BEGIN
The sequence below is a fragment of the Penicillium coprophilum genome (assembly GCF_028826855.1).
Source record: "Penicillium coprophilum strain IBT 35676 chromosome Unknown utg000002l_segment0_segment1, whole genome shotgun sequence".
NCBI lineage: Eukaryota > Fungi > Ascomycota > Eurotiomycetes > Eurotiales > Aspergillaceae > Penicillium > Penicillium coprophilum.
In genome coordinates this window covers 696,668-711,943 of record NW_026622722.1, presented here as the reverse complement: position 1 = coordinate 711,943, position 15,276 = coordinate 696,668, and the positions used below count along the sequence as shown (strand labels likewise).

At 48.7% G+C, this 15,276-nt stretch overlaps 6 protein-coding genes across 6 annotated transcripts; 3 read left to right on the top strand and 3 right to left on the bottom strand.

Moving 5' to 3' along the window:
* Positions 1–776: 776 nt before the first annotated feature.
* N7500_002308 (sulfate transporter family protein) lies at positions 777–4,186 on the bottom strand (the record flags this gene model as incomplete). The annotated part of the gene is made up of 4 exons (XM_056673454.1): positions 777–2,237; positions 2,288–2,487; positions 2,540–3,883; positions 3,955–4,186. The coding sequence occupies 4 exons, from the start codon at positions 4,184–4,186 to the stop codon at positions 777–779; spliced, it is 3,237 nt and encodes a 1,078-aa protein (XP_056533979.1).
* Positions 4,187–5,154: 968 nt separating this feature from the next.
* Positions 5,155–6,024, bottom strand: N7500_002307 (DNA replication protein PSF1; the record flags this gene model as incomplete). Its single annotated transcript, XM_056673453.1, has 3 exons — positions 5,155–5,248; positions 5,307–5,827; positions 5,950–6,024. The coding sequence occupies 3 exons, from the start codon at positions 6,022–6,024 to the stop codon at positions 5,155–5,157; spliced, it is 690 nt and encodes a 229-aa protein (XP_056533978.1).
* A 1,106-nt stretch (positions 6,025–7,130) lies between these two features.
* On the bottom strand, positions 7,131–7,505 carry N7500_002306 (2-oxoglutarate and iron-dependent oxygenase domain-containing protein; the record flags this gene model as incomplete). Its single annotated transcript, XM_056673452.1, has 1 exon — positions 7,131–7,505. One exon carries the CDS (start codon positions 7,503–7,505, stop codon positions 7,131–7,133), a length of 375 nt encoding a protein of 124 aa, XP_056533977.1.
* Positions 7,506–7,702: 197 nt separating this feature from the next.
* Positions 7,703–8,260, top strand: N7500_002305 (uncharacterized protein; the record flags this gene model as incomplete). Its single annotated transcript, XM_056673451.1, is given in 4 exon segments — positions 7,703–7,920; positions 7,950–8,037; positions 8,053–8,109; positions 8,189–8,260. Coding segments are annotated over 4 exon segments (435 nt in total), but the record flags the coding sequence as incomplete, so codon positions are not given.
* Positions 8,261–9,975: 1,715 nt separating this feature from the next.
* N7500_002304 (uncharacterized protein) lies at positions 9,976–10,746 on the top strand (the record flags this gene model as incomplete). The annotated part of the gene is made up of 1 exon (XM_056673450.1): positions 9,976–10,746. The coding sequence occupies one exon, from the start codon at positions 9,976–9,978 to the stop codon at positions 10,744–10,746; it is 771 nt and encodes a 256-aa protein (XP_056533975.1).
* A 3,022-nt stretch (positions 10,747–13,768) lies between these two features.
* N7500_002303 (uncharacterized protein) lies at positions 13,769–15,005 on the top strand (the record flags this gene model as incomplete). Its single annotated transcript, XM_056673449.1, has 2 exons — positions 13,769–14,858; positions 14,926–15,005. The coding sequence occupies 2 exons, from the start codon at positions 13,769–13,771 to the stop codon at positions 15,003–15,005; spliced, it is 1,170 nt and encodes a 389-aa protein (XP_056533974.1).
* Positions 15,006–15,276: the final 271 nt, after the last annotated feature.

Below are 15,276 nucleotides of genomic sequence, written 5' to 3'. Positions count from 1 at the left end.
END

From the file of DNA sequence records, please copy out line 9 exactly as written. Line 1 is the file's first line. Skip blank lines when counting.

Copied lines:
* Positions 4,187–5,154: 968 nt separating this feature from the next.